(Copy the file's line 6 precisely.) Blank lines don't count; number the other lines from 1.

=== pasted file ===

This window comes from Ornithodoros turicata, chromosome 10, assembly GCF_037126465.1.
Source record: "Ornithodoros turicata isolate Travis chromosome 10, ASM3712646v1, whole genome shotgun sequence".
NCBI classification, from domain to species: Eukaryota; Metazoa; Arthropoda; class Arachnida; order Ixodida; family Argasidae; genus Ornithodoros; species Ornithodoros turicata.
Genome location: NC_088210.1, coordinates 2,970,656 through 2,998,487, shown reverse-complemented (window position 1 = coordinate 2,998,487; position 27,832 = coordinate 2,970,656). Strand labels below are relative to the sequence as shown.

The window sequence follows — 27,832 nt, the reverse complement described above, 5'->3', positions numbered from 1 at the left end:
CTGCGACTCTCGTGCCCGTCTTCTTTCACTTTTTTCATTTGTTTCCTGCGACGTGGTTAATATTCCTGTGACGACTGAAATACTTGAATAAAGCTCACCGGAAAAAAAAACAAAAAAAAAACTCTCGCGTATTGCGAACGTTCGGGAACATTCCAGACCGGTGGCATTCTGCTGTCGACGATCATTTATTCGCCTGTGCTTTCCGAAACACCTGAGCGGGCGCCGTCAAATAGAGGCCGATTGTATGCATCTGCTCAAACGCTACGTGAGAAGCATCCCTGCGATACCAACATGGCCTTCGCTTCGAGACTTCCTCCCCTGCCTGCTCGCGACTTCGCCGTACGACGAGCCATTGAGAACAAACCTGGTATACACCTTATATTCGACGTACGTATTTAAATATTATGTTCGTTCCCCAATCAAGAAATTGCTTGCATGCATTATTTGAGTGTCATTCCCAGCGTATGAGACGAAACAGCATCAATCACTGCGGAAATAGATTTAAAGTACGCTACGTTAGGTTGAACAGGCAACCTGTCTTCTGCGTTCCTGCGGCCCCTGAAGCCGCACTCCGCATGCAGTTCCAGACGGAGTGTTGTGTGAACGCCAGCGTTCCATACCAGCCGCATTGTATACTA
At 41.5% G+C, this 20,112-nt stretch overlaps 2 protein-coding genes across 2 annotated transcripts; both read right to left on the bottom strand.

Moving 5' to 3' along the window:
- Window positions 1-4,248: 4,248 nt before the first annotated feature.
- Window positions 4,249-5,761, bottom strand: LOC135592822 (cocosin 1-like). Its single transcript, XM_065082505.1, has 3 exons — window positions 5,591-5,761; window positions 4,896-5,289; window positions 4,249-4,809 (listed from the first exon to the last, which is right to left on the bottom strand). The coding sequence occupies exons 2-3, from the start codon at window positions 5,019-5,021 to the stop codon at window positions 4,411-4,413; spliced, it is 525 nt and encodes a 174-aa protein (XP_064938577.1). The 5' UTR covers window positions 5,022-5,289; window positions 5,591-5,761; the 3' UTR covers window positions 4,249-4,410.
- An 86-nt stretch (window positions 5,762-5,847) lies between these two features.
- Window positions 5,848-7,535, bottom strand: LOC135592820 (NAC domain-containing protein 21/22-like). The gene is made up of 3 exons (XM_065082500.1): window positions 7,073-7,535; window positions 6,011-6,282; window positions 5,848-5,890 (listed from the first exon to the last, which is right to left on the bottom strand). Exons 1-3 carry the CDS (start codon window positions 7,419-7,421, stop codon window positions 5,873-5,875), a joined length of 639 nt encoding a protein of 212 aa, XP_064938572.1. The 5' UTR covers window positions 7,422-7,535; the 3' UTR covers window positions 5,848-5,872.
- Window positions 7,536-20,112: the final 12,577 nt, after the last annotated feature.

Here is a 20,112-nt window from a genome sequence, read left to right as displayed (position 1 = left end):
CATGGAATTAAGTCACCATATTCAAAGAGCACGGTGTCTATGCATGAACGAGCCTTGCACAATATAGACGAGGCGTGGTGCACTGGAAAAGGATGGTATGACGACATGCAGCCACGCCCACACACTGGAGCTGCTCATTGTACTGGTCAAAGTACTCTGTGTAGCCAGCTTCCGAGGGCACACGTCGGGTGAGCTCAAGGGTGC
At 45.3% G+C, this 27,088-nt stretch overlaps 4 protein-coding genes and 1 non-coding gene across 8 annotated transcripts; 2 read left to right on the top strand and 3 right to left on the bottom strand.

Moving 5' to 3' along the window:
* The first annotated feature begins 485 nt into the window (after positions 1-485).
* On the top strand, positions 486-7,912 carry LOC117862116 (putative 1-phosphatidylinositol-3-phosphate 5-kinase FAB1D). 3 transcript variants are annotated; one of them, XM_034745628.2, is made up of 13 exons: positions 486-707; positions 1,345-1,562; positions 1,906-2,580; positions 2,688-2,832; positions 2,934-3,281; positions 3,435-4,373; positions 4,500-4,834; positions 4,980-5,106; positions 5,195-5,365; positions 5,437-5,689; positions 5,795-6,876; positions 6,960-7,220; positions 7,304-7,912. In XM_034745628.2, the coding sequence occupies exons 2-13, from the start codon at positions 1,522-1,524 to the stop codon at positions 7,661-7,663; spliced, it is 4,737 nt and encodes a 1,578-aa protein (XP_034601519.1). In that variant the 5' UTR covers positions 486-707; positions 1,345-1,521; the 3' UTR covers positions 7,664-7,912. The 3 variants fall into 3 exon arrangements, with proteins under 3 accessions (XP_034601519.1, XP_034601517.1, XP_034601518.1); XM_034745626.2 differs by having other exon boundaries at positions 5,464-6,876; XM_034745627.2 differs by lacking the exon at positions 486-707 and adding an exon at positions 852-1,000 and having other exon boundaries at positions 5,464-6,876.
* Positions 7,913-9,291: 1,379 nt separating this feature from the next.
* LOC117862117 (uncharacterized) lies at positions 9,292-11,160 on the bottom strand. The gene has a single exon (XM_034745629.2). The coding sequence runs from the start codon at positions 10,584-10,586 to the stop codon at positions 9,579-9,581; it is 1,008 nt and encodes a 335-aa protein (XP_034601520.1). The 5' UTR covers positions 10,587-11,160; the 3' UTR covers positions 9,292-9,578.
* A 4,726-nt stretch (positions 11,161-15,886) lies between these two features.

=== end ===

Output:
CTGCGACTCTCGTGCCCGTCTTCTTTCACTTTTTTCATTTGTTTCCTGCGACGTGGTTAATATTCCTGTGACGACTGAAATACTTGAATAAAGCTCACCGGAAAAAAAAACAAAAAAAAAACTCTCGCGTATTGCGAACGTTCGGGAACATTCCAGACCGGTGGCATTCTGCTGTCGACGATCATTTATTCGCCTGTGCTTTCCGAAACACCTGAGCGGGCGCCGTCAAATAGAGGCCGATTGTATGCATCTGCTCAAACGCTACGTGAGAAGCATCCCTGCGATACCAACATGGCCTTCGCTTCGAGACTTCCTCCCCTGCCTGCTCGCGACTTCGCCGTACGACGAGCCATTGAGAACAAACCTGGTATACACCTTATATTCGACGTACGTATTTAAATATTATGTTCGTTCCCCAATCAAGAAATTGCTTGCATGCATTATTTGAGTGTCATTCCCAGCGTATGAGACGAAACAGCATCAATCACTGCGGAAATAGATTTAAAGTACGCTACGTTAGGTTGAACAGGCAACCTGTCTTCTGCGTTCCTGCGGCCCCTGAAGCCGCACTCCGCATGCAGTTCCAGACGGAGTGTTGTGTGAACGCCAGCGTTCCATACCAGCCGCATTGTATACTA